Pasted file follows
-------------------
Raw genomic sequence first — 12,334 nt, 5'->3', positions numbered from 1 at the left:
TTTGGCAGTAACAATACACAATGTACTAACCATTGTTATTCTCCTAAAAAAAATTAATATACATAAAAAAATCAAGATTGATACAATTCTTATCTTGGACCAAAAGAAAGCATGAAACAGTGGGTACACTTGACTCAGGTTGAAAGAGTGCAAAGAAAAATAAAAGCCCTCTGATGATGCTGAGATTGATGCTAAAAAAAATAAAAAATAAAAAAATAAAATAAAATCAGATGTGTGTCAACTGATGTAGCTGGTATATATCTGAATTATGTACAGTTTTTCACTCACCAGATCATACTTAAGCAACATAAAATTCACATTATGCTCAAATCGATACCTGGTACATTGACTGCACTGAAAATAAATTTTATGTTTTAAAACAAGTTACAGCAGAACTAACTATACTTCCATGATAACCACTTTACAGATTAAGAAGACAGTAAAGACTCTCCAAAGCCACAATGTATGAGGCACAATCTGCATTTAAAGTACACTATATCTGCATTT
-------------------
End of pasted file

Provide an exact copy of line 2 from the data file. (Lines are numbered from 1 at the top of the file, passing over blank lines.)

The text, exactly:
TTTGGCAGTAACAATACACAATGTACTAACCATTGTTATTCTCCTAAAAAAAATTAATATACATAAAAAAATCAAGATTGATACAATTCTTATCTTGGACCAAAAGAAAGCATGAAACAGTGGGTACACTTGACTCAGGTTGAAAGAGTGCAAAGAAAAATAAAAGCCCTCTGATGATGCTGAGATTGATGCTAAAAAAAATAAAAAATAAAAAAATAAAATAAAATCAGATGTGTGTCAACTGATGTAGCTGGTATATATCTGAATTATGTACAGTTTTTCACTCACCAGATCATACTTAAGCAACATAAAATTCACATTATGCTCAAATCGATACCTGGTACATTGACTGCACTGAAAATAAATTTTATGTTTTAAAACAAGTTACAGCAGAACTAACTATACTTCCATGATAACCACTTTACAGATTAAGAAGACAGTAAAGACTCTCCAAAGCCACAATGTATGAGGCACAATCTGCATTTAAAGTACACTATATCTGCATTT